BAGHDAD: Washington has warned of “multiple actions” against “Iran-backed groups” in Iraq and Syria in the wake of a drone strike in Jordan that killed three US troops on Sunday.
A look at the groups and targets potentially in Washington’s crosshairs after the first fatal attack on US forces in the region since the Gaza crisis unfolded in October.
Islamic Resistance in Iraq
The White House has blamed the Islamic Resistance in Iraq for Sunday’s attack on Tower 22, a remote frontier base in Jordan’s northeast near the border with Syria.
The Islamic Resistance in Iraq, a loose alliance of pro-Iran fighters, opposes US support for Israel and calls for the withdrawal of US troops stationed in Iraq.
The Pentagon has said the unclaimed Jordan attack had the “footprints” of Kataeb Hezbollah, or the Hezbollah Brigades, an Iran-backed Iraqi group and a key member of the Islamic Resistance in Iraq.
Two other groups have publicly announced their adherence to the alliance: the pro-Iran Al Nujaba movement and the Kataeb Sayyid Al Shuhada. Classified as “terrorists” by Washington, the groups are also affiliated with Hashed al Shaabi, mainly pro-Iran former paramilitaries now integrated into Iraq’s armed forces. The Islamic Resistance in Iraq has claimed dozens of drone and rocket attacks against US troops deployed in Iraq and Syria.
US and coalition troops in the region have been attacked at least 165 times since mid-October, according to a US defence official.
In recent weeks, Washington has targeted Kataeb Hezbollah and the Al-Nujaba movement, including with a strike in the Iraqi capital that infuriated Baghdad.
Strikes have targeted the Jurf al-Sakhr district, a militarised zone around 60 kilometres south of Baghdad largely controlled by pro-Iran factions.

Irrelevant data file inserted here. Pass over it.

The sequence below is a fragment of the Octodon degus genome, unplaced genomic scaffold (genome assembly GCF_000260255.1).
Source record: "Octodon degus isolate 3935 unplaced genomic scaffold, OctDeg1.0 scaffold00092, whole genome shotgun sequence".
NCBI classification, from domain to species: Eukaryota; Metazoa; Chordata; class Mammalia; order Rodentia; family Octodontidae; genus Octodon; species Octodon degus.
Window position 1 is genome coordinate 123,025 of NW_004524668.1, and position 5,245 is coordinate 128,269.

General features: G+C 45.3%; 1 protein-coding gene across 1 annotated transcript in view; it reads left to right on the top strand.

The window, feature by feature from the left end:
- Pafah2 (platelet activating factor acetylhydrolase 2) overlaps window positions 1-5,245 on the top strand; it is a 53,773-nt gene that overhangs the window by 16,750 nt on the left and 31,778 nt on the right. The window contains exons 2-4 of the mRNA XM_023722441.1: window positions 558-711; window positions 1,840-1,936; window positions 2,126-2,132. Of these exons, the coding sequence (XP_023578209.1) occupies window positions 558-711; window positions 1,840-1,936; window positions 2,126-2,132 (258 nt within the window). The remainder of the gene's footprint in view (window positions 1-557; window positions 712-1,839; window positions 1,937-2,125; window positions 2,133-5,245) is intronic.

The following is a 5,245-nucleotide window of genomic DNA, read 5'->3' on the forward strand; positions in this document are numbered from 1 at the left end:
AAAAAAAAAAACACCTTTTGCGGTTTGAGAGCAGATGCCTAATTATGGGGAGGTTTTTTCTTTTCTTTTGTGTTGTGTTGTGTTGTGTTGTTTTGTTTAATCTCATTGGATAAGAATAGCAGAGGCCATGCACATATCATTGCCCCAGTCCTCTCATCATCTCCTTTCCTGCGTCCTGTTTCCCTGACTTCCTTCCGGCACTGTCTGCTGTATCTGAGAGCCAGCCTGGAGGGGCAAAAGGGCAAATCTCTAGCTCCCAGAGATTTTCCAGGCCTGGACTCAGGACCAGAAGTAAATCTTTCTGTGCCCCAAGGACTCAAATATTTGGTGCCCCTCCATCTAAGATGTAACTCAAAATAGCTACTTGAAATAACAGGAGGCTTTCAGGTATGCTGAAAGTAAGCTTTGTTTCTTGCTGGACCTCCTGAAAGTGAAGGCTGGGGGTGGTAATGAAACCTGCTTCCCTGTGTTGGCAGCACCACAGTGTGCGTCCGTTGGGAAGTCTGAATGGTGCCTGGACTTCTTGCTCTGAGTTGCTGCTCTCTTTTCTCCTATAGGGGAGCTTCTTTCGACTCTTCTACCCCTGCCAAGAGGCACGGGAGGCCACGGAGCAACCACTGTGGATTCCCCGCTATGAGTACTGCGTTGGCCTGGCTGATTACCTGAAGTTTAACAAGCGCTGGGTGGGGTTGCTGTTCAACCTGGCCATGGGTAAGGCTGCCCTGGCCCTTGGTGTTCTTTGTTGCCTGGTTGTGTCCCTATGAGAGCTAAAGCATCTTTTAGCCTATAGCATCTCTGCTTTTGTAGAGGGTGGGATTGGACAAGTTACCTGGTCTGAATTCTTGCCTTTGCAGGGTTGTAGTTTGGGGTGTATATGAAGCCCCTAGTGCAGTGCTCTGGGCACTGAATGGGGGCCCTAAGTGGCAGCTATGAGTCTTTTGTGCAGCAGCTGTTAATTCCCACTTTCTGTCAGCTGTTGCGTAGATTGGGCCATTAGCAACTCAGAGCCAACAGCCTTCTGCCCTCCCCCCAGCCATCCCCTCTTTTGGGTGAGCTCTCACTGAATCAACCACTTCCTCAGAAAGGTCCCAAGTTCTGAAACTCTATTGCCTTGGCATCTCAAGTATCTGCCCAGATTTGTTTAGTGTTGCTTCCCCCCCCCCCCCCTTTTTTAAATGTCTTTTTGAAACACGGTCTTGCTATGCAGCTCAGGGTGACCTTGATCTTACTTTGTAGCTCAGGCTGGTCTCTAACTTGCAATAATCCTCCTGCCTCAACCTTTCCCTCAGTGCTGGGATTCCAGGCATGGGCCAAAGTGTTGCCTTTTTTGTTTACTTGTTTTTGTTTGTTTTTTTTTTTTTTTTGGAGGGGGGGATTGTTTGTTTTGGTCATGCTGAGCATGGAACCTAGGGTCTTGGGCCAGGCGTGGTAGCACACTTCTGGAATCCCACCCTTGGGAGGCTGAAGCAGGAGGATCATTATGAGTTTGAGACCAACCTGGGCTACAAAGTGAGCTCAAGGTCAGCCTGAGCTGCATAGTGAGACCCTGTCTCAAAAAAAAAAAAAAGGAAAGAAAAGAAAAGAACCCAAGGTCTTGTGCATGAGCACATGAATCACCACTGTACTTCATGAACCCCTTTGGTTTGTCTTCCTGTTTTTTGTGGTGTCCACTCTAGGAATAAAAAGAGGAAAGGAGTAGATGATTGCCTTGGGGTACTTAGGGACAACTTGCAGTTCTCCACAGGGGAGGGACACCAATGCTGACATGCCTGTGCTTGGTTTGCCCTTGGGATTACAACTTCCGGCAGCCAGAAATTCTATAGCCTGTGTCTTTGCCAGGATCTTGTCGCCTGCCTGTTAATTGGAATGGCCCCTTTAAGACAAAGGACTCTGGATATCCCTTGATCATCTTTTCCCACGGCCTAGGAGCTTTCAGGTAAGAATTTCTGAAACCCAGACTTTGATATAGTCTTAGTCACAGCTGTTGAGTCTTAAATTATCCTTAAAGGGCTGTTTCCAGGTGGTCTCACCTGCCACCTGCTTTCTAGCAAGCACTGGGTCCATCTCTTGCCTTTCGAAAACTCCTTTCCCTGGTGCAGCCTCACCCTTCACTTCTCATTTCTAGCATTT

Al Qaim, near the border with Syria’s eastern Deir Ezzor province in an area where Iran-backed groups hold sway, has also come under US attack. Riad Kahwaji, head of the Institute for Near East and Gulf Military Analysis, said the United States had “plenty of options” for strikes in Iraq, adding that Washington would likely target weapons depots and drone launch sites.
In Syria, he said he expected Washington to target Iraqi border areas where groups from the Islamic Resistance have their “biggest concentration”.
Mayadeen and Albu Kamal in Deir Ezzor province “are the biggest two bases which I expect to see hit,” he added.
Rami Abdel Rahman, head of the Syrian Observatory for Human Rights, a war monitor, also said Iraqi armed groups’ positions in Deir Ezzor, including Mayadeen and Albu Kamal, could be targets.
He also pointed to the Palmyra desert region in central Syria “where there are airports for launching drones”. Pro-Iran fighters have evacuated bases and positions in eastern Syria, while “many officers from Iran’s Revolutionary Guards have withdrawn to Damascus”, added Abdel Rahman, whose organisation has a wide network of sources inside Syria.
Limiting the damage?
In Iraq, an official from a pro-Iran faction, said in response to “American threats”, armed groups had “moved some equipment and left some military bases for other positions”.
Another faction official said “some commanders on the ground” had gone to Iran, while others were hunkering down in “safe positions”.
Although Washington has promised a response, officials have said the United States does not want war with Iran, where officials have sought to distance themselves from the Jordan attack.
This week, Kataeb Hezbollah said it would halt its attacks on US troops and urged its fighters to “use passive defence (temporarily), if any hostile American action occurs towards them”. Apparently seeking to clear Iran of responsibility, the group said Tehran often objected to “the pressure and escalation against the American occupation forces in Iraq and Syria”.
Published in Dawn, February 3rd, 2024